I have to wonder how much the pro-choice movement’s own PR strategy of focusing on Planned Parenthood support of screenings and pap smears and so on at the expense of focusing on abortions has allowed the group’s ideological opponents to target those very things. I wonder if at some point during the long, long year for women’s healthcare that was 2011 we should have shouted “providing safe abortions is a moral good!” or “abortions are a necessary part of comprehensive health care!” instead of “but, but Planned Parenthood doesn’t just do abortions — they also do cancer screenings!” And then they came for our cancer screenings. Just as abortion has become a pariah, a separate class of healthcare instead of a part of it, wonderful organizations that perform abortions as part of a full range of health services are finding themselves cut off from the mainstream.
Here’s the thing. Women’s health will always be political, because we still live in a patriarchy, one in which every gain is met with backlash. As Ehrenreich notes, wryly, about breast cancer — even its current lack of politicization is political, its wide mainstream support a safe alternative to radical critique of our society and its effect on women’s health:
…after all, breast cancer would hardly be the darling of corporate America if its complexion changed from pink to green. It is the very blandness of breast cancer, at least in mainstream perceptions, that makes it an attractive object of corporate charity and a way for companies to brand themselves friends of the middle-aged female market. …as Cindy Pearson, director of the National Women’s Health Network, the organizational progeny of the Women’s Health Movement, puts it more caustically: “Breast cancer provides a way of doing something for women, without being feminist.” In the mainstream of breast-cancer culture, one finds very little anger, no mention of possible environmental causes, few complaints about the fact that, in all but the more advanced, metastasized cases, it is the “treatments,” not the disease, that cause illness and pain.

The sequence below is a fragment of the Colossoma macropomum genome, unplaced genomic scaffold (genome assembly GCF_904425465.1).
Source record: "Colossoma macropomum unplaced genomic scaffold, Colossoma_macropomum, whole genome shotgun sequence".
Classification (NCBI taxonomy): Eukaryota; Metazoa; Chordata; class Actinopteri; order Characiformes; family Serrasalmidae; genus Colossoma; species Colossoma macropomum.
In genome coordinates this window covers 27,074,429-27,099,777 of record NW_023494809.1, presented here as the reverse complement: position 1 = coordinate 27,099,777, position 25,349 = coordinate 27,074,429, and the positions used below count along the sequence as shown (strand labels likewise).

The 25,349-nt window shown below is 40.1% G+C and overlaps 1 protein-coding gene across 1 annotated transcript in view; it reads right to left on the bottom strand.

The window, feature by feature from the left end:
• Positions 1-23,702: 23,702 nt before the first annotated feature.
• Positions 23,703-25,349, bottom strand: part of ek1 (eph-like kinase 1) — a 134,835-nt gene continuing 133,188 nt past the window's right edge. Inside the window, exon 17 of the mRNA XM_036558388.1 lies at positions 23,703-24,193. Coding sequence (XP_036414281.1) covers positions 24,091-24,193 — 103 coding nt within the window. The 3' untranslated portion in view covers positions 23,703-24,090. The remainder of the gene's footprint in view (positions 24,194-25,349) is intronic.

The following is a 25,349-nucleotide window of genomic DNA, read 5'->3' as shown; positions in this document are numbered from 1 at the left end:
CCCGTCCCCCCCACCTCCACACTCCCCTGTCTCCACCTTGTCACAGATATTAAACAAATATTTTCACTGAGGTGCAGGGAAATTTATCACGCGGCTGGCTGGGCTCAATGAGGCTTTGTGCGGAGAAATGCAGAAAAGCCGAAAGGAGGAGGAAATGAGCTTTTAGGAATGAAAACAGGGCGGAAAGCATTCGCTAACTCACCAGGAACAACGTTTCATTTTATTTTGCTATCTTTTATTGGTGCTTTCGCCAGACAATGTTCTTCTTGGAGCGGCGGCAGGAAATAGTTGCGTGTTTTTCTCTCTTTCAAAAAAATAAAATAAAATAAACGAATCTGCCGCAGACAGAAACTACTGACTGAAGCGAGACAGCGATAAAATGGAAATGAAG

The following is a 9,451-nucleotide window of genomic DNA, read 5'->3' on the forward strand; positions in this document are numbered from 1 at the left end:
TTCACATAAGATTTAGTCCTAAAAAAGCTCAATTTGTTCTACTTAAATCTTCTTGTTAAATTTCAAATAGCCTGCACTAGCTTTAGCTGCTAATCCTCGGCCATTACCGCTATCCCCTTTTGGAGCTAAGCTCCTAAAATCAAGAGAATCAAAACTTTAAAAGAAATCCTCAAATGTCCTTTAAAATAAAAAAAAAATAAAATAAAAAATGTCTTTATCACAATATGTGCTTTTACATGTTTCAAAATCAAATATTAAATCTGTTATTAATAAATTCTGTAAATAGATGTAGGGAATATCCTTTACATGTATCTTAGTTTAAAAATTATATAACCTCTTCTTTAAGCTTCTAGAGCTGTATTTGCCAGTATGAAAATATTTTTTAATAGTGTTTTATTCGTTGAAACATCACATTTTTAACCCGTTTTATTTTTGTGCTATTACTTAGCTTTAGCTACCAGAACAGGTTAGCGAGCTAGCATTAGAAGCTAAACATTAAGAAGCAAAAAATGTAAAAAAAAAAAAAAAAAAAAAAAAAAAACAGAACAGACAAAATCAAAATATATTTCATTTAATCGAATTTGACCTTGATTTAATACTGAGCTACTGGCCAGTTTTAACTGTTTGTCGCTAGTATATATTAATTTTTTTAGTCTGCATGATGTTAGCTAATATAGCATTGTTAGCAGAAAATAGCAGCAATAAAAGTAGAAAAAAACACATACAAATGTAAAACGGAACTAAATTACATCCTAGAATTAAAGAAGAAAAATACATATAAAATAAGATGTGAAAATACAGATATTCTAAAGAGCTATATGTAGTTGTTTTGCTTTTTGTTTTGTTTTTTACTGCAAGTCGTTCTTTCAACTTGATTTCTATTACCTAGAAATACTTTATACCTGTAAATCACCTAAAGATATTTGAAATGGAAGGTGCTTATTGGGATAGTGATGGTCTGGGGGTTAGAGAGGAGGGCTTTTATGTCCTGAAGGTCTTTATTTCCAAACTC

Ehrenreich writes of the fact that breast cancer used to be taboo because of its associations with women’s bodies and remotely with their sexuality. Now the disease’s major “cure champion” is doing to Planned Parenthood what was once done to cancer survivors.
Amanda Marcotte explains some of this phenomenon at Slate, noting that it’s in the right wing’s interest to separate women’s health into “good girl” and “bad girl” categories, even though the reality is all of women’s health concerns are intimately linked.
Breast cancer, however, can strike the lifelong virgin, the married woman who only has sex for procreation, and the dirty fornicator (i.e. the vast majority of American women) alike. Because of this, anti-choicers have tried to create a rift between women’s health advocates who focus on breast cancer and those who focus on reproductive health concerns below the waist. Today, they had a victory with Komen’s act of cowardice.